The Uffizi isn’t Cheesy, but my Pizza is!

Today we took a long drive to Florence in the morning. After settling in at the hotel we went to one of the most famous art museums in all of Italy, the Uffizi. It is a mainly renaissance art museum, housing many paintings from Leonardo, Michelangelo, and Raphael. It’s fascinating how different the people it depicts from the way that people look today. It’s really hard to tell who is a girl and who is a guy. The way that they depict features seems very soft. Today, people like to depict guys as having more angular features whereas for the most part in the paintings we saw today, everyone had relatively similar soft features. The one main difference between guys and girls was that almost all of the girls had blonde hair and the guys always just had brown hair. The tour guide said that the women dyed their hair blonde with urine as a sign of wealth.

This difficulty in distinguishing male from female could perhaps show that there was less of a gender boundary. The only time I could clearly tell what gender people were is when they were completely naked. That’s one time where the genders were completely apparent. This wasn’t all that common though, most people were completely draped in long flowing clothes that concealed their bodies entirely. Any womanly features were completely washed out due to the massive amount of cloth covering them. This could mean that they believed the main difference between man and woman to be completely defined by genitalia. Rather than it being about how one acts or looks, it’s completely dependent upon genitalia. This is very different than how people feel today; today there’s much more about how one acts and much less just the genitals. People can choose their own pronouns and say that they are of some gender that isn’t what they were born with. There’s also the ability to go through gender change procedures. There’s so much flexibility compared to back then. It used to be completely on just sex organs, which in a way is good.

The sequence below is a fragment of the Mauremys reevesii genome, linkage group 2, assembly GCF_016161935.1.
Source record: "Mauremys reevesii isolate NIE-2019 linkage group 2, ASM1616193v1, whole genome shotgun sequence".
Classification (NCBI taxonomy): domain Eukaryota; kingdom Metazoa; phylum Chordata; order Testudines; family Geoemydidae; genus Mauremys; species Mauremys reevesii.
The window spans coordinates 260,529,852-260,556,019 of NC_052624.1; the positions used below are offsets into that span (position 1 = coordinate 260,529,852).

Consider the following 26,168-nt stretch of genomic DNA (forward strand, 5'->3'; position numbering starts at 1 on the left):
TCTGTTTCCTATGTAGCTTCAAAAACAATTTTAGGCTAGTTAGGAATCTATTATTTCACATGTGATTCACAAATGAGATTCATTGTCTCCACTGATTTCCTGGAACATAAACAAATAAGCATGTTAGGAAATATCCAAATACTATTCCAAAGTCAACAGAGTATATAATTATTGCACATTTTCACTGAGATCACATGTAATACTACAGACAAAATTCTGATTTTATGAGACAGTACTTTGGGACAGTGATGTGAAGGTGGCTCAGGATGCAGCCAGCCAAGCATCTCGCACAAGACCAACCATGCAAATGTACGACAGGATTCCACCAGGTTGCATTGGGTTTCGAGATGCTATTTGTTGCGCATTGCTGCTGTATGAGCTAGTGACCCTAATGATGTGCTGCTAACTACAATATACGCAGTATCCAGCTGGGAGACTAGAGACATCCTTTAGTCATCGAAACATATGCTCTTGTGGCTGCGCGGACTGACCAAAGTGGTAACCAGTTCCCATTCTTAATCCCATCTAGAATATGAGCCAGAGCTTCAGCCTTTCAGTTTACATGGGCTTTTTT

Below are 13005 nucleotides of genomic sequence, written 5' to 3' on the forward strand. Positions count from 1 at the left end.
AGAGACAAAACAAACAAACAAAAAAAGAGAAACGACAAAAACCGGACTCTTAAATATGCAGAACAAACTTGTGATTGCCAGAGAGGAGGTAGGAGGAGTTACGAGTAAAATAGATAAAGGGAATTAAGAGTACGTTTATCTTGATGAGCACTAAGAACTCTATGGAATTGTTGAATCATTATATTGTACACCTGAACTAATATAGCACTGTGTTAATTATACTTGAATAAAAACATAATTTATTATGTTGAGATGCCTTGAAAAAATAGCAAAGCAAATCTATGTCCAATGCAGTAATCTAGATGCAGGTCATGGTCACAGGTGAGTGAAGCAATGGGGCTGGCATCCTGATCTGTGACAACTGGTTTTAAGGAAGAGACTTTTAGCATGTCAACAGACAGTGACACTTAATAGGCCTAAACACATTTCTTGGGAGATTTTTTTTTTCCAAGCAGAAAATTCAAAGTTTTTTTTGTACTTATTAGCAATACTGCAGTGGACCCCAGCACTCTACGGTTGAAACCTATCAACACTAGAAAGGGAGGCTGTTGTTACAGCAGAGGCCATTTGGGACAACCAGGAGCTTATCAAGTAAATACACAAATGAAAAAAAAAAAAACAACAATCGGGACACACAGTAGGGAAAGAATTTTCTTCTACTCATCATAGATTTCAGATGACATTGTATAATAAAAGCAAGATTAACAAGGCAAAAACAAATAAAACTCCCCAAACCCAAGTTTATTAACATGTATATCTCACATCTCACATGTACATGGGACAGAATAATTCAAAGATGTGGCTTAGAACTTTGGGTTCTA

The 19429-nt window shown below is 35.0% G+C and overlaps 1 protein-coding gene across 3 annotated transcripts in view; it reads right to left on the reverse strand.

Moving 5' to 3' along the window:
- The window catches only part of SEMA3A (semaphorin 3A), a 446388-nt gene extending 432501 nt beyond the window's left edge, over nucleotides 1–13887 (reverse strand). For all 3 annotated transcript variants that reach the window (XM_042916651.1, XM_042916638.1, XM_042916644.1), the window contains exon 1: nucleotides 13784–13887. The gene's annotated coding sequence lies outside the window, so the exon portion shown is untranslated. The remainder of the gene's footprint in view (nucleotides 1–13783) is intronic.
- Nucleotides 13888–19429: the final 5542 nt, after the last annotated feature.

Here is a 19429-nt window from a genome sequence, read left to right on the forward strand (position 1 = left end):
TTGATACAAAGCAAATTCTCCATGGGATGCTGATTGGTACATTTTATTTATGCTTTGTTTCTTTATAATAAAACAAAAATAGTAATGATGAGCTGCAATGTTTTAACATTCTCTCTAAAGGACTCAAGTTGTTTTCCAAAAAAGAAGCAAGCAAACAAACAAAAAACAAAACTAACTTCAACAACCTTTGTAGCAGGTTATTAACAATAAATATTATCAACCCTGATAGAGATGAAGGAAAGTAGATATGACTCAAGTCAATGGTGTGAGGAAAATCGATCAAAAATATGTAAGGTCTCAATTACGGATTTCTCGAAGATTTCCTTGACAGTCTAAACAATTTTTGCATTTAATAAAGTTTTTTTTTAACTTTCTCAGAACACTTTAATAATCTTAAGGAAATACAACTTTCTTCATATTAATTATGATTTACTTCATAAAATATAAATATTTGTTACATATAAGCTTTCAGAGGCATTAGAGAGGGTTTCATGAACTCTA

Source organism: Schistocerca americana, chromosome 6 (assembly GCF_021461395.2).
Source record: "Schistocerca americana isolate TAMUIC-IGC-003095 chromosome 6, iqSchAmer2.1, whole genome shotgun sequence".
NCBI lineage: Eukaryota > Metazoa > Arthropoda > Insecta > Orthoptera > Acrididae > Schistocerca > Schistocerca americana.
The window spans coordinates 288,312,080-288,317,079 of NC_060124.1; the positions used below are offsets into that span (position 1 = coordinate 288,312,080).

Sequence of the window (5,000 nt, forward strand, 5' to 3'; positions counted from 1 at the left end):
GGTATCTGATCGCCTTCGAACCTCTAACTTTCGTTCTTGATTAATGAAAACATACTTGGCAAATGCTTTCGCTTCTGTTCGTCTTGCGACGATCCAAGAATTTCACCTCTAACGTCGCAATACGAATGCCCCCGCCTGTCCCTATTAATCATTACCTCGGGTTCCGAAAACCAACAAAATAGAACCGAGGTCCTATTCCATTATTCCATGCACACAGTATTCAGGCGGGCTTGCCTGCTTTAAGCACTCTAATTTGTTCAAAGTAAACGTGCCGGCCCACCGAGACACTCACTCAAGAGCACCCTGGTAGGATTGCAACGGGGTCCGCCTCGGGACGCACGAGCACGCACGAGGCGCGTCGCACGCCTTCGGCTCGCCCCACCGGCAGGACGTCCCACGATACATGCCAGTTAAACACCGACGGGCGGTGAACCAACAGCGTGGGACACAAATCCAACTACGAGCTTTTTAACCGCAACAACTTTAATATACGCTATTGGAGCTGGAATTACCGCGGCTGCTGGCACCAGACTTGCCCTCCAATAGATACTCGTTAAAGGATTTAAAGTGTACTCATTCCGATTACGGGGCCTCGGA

I also noticed that there weren’t any women who were depicted as older in any of the paintings; there were plenty of older men with white hair and balding, but every woman appeared to be young. Perhaps this is because women in society were considered pretty much only good for childbirth, so once they were out of their childbearing years, they basically became meaningless and invisible in society. Men on the other hand are able be useful up until the day that they die. Michelangelo was lived up until he was 89 and was able to be useful for such a long time. If he was a woman after his 40s or 50s he would just basically disappear from society. No children need to be raised, no children need to be birthed. They could assist their children with raising their children, but they still can’t do much else.


It seems like the clothes that they’re wearing is completely impractical though. The clothing drapes over their entire body. I feel like with the Italian climate these clothes would be extremely hot. I also think that it’d be really easy to trip over your clothes.This could show that women in long dress are meant to not be doing anything outside of the house or any physical labor. Whenever men had their robes tied up so that their legs were exposed, this would be so that they could do work. Clothes nowadays are much more functional, but that’s likely due to a change in attitude towards how much skin you’re allowed to show. There’s a very stark contrast in what they think is acceptable. They allow naked women and men in paintings and statues whereas today seeing naked people in art that would be around the house is much less common. At the same time they also had incredibly long clothes that nearly everyone was wearing, which covered almost all skin outside of the face and hands. They were much more open about nakedness, but when they were clothed, they wanted it to cover nearly the whole body. They focused much less on the practicality of the clothes, but rather on adhering to the values that they had regarding clothing and its role in society.

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